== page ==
Another thing I was looking for when testing were distractions in the background of shots. I wanted the shots to be basic so that the viewer didn’t get distracted and they only focus on the one meaningful thing in the shot.  I planned to do these shots in my dad’s garage and in the camper van.  The garage is where my dad is all the time and it reminds me of him and also I had a few ideas of where the background would be less distracting.

It’s important to do test shooting so that you don’t waste time, so that you are prepared for any changes or outcomes, it helps you to make sure that you’re organised however next time I definitely need to test shoot more and this is because I didn’t really know what I was shooting at the time but it turned out better than I had expected so I was able to use many of these shots in my final film.


Production and Shoot

I chose to do my filming two weeks before the deadline.  This is because I knew that I would have more than enough time to edit and take it home to my dad so that I could make any changes before the final screening.  I went into shooting feeling pretty confident and prepared for shooting.  I knew where and how I wanted to get the shots, for example the shot of me walking up Hampsfell, it had a lot of memories so it was a really important for me to do in terms of making the film more personal.  My planning and testing phase was brief but it really helped me move efficiently through my production.

Screen Shot 2016-06-24 at 12.00.02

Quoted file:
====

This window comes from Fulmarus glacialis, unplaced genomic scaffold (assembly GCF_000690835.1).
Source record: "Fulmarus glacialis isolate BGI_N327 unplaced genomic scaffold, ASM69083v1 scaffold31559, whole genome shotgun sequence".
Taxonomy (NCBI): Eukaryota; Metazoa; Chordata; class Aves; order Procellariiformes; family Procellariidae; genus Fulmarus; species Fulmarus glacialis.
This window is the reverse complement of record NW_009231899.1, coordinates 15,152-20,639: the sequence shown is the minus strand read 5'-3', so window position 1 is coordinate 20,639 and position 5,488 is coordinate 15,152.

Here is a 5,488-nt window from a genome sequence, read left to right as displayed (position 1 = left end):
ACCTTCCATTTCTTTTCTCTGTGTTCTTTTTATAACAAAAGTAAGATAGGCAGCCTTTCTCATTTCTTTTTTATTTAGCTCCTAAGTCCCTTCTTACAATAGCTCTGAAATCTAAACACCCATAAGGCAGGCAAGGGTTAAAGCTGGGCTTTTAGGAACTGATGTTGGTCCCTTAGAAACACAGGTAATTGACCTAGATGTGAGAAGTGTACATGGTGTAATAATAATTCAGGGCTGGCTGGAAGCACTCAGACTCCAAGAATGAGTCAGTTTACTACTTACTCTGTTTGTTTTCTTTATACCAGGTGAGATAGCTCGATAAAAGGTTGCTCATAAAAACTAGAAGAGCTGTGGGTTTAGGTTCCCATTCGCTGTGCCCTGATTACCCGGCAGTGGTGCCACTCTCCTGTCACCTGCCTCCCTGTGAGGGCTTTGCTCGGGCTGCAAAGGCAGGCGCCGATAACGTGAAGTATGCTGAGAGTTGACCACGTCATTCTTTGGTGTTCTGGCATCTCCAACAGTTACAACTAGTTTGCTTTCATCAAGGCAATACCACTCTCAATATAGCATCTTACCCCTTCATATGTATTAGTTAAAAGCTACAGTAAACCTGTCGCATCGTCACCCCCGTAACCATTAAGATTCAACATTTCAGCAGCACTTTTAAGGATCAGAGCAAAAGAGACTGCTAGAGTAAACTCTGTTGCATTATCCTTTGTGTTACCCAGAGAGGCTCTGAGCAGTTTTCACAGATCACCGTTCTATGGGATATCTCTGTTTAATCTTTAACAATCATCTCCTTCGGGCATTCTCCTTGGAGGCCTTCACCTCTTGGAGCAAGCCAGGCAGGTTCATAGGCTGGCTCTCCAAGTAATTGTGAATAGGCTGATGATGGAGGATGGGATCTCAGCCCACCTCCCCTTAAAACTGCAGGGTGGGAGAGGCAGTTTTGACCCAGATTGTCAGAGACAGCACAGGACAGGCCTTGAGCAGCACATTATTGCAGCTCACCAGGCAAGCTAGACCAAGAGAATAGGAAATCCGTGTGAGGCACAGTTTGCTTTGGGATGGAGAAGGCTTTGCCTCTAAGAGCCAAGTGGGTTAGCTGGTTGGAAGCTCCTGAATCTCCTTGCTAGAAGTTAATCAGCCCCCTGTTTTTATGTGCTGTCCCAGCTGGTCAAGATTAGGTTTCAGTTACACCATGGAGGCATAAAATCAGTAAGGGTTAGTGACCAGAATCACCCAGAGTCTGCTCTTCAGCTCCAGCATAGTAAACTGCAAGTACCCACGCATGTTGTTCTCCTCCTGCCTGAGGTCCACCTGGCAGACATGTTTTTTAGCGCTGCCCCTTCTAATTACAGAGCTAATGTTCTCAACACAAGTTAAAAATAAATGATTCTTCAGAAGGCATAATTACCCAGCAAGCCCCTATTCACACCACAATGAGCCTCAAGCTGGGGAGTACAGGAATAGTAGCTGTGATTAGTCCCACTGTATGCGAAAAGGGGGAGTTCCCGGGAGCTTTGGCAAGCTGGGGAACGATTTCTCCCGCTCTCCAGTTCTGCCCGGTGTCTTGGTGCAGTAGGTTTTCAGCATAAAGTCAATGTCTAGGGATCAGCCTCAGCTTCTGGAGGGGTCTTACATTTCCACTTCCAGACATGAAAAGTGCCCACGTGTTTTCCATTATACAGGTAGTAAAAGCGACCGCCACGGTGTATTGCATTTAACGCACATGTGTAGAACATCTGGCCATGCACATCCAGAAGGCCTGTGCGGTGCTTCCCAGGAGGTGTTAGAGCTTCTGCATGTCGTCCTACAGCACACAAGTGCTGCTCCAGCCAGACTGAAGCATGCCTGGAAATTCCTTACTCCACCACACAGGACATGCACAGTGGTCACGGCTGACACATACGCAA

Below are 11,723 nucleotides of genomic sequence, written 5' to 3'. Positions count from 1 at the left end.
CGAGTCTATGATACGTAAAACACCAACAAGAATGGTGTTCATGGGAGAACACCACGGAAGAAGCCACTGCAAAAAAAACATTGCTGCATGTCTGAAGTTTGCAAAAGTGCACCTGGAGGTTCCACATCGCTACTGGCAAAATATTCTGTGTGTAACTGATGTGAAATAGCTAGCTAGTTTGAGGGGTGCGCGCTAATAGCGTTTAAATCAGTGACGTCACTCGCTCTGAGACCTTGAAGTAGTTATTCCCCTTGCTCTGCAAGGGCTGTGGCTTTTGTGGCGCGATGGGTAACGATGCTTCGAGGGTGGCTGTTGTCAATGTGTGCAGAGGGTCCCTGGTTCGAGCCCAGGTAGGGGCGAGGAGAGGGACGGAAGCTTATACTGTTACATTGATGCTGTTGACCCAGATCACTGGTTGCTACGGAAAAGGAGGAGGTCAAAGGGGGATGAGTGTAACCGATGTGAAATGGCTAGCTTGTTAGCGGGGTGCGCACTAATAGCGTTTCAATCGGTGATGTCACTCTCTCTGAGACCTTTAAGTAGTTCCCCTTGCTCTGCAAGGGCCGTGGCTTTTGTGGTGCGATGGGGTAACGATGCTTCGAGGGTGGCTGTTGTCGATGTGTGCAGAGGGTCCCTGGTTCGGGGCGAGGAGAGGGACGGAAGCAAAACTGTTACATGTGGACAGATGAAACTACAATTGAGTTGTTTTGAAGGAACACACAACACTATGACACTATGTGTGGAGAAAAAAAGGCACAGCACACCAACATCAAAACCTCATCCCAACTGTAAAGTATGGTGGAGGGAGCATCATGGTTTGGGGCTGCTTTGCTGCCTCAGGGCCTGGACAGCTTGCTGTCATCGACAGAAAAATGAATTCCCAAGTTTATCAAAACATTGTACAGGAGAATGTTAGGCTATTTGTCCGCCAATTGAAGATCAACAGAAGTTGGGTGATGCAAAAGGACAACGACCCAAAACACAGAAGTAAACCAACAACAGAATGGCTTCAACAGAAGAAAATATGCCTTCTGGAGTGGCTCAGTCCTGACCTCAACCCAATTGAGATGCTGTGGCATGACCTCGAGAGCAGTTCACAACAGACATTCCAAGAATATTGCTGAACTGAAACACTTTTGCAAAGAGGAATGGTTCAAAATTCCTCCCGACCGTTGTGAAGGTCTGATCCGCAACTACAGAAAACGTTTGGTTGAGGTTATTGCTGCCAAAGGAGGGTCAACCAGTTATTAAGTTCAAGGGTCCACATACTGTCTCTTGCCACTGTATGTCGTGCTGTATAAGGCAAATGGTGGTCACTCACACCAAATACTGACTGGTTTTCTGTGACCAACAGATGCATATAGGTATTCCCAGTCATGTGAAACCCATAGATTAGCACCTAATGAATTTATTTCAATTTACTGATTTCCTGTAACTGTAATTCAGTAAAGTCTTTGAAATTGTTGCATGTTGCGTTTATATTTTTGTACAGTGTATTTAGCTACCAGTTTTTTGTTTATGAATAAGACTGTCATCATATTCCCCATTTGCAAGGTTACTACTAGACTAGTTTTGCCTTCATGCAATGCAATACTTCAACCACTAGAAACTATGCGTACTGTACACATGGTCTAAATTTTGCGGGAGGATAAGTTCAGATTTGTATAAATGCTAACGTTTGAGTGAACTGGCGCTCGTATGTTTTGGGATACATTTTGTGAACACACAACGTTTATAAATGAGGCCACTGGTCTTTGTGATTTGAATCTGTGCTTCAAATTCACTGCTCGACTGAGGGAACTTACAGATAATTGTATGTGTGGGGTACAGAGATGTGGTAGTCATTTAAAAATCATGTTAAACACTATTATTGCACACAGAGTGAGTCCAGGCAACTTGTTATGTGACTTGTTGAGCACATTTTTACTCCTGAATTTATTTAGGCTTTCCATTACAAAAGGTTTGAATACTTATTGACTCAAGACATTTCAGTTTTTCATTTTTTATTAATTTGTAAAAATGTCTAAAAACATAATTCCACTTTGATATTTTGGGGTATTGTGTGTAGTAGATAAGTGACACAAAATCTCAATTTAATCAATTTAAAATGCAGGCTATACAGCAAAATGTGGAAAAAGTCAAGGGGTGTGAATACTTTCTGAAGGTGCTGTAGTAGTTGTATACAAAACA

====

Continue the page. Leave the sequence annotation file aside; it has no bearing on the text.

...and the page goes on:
I didn’t expect my dad’s bike to be in pieces when I began to film however this made more of emotional message to the film in the way of the bike being in pieces and not working correctly and that linking to my dad’s illness.  My schedule and planning fortunately allowed for a successful shoot and the use of pictures to show old memories worked best as it helped make a connection with the audience so they knew a bit of the background.  It also helped me personally a lot in expressing how I felt and because of that my bond is now firmer with my dad.

Screen Shot 2016-06-24 at 11.59.43.png

In my monologue when I say “do you remember all those hours we spent building up our bike” the sound peeked too much when I recorded it meaning that I had to re-record it.  Even though I had to re-record in the same place with the same equipment, and after rerecording it many times, I found that it didn’t sound the same as the original however, i didn’t have enough time to rerecord the whole monologue and this meant that I re-used a vocal enhancer on Premiere which made my voice sound a lot richer, more similar to the original monologue.

Screen Shot 2016-06-24 at 12.00.28

In the last shot of me speaking directly to the camera, the original sound from the shoot had too much background noise in it, for example the wind and the trees being really loud. This meant that I would have had to re-shot the film at the location however I found after going through the already recorded monologue that when the clips were placed together the sound matched up perfectly.  I thought this was great as I didn’t have to reshoot it and because I liked the shot already, I liked how I looked and how the light made everything look bright and happy so it was a really ice shot to end the film.